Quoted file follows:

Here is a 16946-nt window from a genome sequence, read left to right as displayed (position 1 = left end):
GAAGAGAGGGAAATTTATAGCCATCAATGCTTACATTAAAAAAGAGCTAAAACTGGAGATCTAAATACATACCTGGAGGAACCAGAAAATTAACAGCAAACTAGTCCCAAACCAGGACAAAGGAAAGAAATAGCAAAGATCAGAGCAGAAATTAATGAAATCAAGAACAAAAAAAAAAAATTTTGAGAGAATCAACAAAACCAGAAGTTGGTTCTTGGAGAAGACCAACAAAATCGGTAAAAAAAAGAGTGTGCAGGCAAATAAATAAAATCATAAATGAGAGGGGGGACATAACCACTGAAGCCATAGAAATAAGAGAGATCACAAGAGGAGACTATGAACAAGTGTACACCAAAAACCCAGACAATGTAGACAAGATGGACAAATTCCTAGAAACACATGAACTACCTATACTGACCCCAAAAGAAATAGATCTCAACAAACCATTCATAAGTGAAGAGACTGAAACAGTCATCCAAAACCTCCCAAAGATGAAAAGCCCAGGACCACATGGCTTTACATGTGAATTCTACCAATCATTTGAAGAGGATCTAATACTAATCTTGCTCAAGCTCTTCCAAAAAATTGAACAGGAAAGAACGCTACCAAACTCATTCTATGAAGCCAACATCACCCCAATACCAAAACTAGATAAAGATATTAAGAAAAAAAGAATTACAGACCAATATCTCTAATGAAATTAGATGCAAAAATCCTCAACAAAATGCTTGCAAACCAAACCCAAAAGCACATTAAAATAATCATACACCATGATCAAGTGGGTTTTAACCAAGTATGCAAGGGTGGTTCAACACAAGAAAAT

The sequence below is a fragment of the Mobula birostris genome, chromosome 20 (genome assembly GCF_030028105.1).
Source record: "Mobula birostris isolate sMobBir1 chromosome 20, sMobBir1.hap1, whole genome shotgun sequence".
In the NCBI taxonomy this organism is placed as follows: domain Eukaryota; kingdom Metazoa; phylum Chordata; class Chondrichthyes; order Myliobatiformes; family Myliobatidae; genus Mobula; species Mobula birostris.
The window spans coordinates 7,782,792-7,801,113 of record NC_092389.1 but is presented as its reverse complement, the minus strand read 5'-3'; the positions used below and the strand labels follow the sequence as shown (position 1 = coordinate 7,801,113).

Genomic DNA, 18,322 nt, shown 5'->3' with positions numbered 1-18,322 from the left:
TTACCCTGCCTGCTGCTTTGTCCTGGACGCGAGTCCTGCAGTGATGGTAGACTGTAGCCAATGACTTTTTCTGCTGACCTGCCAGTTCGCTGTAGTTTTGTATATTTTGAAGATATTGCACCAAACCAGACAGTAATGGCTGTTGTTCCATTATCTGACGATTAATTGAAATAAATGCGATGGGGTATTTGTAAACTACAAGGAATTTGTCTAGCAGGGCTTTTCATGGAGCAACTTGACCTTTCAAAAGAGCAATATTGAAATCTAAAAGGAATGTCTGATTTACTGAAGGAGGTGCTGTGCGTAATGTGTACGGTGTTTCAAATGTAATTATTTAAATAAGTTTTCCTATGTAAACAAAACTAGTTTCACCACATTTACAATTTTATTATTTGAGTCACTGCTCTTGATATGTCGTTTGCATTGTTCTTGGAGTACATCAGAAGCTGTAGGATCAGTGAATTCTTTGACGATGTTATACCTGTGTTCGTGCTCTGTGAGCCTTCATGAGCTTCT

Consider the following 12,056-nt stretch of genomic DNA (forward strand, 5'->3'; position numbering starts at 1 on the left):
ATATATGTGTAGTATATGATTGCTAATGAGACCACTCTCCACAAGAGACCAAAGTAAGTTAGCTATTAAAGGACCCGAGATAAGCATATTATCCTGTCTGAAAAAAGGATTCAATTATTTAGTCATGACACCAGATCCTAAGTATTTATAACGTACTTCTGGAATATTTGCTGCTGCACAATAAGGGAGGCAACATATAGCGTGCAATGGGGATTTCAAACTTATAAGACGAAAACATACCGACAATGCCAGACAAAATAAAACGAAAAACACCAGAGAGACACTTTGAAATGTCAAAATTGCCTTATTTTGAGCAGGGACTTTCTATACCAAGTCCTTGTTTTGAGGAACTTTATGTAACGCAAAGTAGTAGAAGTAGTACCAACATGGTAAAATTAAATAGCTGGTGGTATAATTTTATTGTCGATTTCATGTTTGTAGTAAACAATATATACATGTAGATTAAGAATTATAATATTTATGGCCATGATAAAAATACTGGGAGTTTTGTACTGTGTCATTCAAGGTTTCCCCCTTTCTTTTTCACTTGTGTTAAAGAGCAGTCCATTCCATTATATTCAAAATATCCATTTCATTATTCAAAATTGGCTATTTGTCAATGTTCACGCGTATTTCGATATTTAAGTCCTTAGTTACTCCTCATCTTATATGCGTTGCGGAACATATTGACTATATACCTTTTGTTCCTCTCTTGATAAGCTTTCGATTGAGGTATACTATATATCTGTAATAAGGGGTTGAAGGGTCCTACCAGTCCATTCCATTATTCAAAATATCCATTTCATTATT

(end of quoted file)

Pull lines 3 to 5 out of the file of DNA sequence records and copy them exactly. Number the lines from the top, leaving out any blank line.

The sequence below is a fragment of the Mobula birostris genome, chromosome 20 (genome assembly GCF_030028105.1).
Source record: "Mobula birostris isolate sMobBir1 chromosome 20, sMobBir1.hap1, whole genome shotgun sequence".
In the NCBI taxonomy this organism is placed as follows: domain Eukaryota; kingdom Metazoa; phylum Chordata; class Chondrichthyes; order Myliobatiformes; family Myliobatidae; genus Mobula; species Mobula birostris.